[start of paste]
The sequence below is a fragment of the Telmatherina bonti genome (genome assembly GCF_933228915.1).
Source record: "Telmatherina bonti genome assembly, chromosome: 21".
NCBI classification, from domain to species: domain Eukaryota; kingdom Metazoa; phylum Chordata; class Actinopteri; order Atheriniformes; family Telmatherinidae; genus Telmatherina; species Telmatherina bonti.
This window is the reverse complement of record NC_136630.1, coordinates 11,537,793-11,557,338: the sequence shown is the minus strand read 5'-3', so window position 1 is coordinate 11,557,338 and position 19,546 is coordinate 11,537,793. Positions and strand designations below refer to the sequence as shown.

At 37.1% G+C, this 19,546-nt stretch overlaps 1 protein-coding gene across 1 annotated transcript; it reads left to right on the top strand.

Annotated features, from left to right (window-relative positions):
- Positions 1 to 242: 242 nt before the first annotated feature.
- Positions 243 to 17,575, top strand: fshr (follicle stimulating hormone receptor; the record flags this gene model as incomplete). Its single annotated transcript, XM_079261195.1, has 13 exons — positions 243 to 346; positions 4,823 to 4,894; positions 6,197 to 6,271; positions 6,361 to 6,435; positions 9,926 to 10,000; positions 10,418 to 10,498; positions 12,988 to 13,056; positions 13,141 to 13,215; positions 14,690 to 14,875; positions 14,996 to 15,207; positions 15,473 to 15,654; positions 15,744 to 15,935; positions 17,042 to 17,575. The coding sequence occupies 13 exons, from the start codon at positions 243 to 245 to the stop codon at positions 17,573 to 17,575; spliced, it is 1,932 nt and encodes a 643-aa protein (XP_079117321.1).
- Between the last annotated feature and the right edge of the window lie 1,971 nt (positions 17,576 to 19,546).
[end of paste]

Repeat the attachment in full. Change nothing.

The sequence below is a fragment of the Telmatherina bonti genome (genome assembly GCF_933228915.1).
Source record: "Telmatherina bonti genome assembly, chromosome: 21".
NCBI classification, from domain to species: domain Eukaryota; kingdom Metazoa; phylum Chordata; class Actinopteri; order Atheriniformes; family Telmatherinidae; genus Telmatherina; species Telmatherina bonti.
This window is the reverse complement of record NC_136630.1, coordinates 11,537,793-11,557,338: the sequence shown is the minus strand read 5'-3', so window position 1 is coordinate 11,557,338 and position 19,546 is coordinate 11,537,793. Positions and strand designations below refer to the sequence as shown.

At 37.1% G+C, this 19,546-nt stretch overlaps 1 protein-coding gene across 1 annotated transcript; it reads left to right on the top strand.

Annotated features, from left to right (window-relative positions):
- Positions 1 to 242: 242 nt before the first annotated feature.
- Positions 243 to 17,575, top strand: fshr (follicle stimulating hormone receptor; the record flags this gene model as incomplete). Its single annotated transcript, XM_079261195.1, has 13 exons — positions 243 to 346; positions 4,823 to 4,894; positions 6,197 to 6,271; positions 6,361 to 6,435; positions 9,926 to 10,000; positions 10,418 to 10,498; positions 12,988 to 13,056; positions 13,141 to 13,215; positions 14,690 to 14,875; positions 14,996 to 15,207; positions 15,473 to 15,654; positions 15,744 to 15,935; positions 17,042 to 17,575. The coding sequence occupies 13 exons, from the start codon at positions 243 to 245 to the stop codon at positions 17,573 to 17,575; spliced, it is 1,932 nt and encodes a 643-aa protein (XP_079117321.1).
- Between the last annotated feature and the right edge of the window lie 1,971 nt (positions 17,576 to 19,546).